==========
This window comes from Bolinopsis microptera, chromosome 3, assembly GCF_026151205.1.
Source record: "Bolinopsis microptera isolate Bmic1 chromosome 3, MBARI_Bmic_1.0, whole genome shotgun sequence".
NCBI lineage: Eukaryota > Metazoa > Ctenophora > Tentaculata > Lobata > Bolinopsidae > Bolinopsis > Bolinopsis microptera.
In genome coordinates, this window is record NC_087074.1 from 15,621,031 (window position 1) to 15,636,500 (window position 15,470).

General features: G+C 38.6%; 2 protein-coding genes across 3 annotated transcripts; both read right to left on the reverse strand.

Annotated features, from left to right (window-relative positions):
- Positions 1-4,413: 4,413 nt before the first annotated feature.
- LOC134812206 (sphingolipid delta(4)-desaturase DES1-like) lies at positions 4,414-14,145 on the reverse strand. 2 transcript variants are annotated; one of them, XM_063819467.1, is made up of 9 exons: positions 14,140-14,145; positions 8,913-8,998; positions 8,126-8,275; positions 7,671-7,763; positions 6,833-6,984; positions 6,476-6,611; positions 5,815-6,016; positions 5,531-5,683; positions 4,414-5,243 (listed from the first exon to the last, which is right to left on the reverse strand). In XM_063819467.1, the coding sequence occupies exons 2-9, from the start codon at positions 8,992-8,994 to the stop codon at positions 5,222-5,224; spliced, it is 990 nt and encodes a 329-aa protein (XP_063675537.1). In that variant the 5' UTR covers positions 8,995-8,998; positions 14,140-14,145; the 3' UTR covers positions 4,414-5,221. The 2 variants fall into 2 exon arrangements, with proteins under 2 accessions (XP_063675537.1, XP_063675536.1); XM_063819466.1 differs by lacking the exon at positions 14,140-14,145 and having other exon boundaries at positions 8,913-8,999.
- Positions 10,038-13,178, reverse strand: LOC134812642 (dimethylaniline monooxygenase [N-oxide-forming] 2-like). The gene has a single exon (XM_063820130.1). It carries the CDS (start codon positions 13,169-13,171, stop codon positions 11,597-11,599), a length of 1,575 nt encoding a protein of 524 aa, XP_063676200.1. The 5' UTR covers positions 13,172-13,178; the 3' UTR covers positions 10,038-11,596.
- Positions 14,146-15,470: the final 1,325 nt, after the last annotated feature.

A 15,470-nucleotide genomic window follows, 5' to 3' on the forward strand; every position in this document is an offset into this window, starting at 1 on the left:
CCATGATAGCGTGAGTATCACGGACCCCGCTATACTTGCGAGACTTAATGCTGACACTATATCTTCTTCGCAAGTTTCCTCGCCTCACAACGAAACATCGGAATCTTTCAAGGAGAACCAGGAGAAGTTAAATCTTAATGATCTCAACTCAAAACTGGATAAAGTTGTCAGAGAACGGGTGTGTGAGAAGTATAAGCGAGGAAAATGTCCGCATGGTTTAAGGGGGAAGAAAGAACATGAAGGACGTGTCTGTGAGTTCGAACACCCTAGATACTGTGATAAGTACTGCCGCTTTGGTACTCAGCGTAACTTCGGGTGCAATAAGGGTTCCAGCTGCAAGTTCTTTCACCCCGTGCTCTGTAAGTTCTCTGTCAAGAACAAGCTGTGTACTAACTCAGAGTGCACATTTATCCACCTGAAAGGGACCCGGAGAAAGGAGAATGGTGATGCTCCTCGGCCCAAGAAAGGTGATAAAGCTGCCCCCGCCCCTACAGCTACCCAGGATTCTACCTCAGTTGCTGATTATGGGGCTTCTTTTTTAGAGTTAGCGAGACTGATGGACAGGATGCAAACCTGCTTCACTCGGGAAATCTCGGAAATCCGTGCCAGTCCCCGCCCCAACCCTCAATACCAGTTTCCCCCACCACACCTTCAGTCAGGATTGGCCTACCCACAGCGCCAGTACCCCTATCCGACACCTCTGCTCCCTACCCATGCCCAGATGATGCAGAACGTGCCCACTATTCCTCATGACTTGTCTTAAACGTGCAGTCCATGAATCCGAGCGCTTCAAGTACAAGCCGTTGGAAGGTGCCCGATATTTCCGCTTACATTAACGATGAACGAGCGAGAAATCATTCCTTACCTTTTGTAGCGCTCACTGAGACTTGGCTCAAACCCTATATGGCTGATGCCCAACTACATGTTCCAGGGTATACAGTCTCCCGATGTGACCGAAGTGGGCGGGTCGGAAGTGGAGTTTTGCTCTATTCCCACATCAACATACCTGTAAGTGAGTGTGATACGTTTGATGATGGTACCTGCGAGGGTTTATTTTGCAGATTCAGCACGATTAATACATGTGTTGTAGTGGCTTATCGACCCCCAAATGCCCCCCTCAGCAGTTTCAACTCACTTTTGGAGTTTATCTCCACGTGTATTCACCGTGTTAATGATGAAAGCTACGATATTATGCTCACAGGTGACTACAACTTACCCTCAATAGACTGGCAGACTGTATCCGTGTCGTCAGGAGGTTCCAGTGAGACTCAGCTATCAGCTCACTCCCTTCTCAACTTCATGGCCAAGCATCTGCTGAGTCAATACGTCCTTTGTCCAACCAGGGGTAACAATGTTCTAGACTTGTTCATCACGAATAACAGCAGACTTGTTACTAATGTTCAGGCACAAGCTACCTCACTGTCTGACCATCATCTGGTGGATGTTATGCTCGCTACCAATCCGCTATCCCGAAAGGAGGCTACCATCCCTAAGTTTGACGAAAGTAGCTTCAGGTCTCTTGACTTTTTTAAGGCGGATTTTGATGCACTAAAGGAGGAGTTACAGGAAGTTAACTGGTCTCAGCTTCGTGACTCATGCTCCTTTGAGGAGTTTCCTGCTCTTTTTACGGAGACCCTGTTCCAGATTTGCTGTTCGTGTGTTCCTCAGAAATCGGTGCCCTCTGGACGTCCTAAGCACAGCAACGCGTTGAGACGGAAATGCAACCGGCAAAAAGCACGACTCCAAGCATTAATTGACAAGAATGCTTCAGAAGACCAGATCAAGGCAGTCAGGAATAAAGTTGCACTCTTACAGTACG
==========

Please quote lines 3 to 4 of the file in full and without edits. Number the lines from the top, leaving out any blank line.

NCBI lineage: Eukaryota > Metazoa > Ctenophora > Tentaculata > Lobata > Bolinopsidae > Bolinopsis > Bolinopsis microptera.
In genome coordinates, this window is record NC_087074.1 from 15,621,031 (window position 1) to 15,636,500 (window position 15,470).